When it comes to proving discrimination, the first hurdle employees have to jump through is showing that it’s more likely than not that your organization discriminated based on the person’s protected characteristic (age, gender, race, disability status, etc). But that’s nearly impossible to prove if the replacement employee shares those same characteristics with the fired employee.
Recent case: The Children’s Museum of Pittsburgh fired Yvonne Wilson, a 57-year-old female with disabilities, for alleged insubordination. The museum replaced her with a 59-year-old deaf woman who needed multiple accommodations. Wilson sued for age and disability bias, but the trial court dismissed the case, concluding that Wilson couldn’t show enough apparent discrimination. (Wilson v. Children’s Museum of Pittsburgh, No. 05-CV-1748, WD PA, 2006)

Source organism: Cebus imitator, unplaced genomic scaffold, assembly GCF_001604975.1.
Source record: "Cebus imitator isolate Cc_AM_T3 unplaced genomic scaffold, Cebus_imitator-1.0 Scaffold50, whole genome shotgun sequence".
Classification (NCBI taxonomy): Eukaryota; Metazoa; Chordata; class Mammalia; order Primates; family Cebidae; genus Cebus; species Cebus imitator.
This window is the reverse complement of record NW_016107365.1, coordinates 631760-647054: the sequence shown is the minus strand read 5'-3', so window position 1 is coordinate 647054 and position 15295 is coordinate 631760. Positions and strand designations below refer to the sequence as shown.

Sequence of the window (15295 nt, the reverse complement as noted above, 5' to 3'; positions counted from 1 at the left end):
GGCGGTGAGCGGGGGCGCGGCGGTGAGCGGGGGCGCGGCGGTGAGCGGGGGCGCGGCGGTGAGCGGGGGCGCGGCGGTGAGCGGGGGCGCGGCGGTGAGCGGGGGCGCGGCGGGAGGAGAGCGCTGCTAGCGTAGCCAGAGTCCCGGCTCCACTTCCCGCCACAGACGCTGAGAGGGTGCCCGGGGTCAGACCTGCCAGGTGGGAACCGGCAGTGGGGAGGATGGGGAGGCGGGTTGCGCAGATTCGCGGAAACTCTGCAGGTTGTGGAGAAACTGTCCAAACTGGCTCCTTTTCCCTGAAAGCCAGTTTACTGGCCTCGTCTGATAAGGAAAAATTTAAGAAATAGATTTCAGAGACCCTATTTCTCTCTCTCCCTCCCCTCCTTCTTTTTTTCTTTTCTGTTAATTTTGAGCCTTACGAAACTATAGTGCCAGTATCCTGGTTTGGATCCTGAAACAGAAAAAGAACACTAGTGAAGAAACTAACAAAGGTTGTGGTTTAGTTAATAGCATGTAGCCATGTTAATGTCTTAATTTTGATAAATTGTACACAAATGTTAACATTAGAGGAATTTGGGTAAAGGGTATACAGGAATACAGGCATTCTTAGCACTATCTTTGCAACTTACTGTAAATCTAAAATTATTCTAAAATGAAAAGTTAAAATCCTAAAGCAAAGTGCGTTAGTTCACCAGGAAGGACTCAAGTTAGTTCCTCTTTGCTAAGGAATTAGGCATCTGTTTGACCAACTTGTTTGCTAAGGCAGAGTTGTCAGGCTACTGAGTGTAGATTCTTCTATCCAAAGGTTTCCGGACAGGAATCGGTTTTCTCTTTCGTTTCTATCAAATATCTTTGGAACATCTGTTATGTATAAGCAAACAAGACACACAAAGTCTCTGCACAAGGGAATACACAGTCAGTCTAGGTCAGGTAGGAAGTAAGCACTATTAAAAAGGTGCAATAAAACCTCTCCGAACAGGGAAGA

- Can we administer a polygraph test to find out if one of our employees has been stealing?
- Cincinnati, Columbus shine on working mothers list
- CareerBuilder employees compete to come up with next big idea
- Understanding religious accommodations in Ohio workplaces
- FMLA in a Nutshell: How to Comply With the Family and Medical Leave Act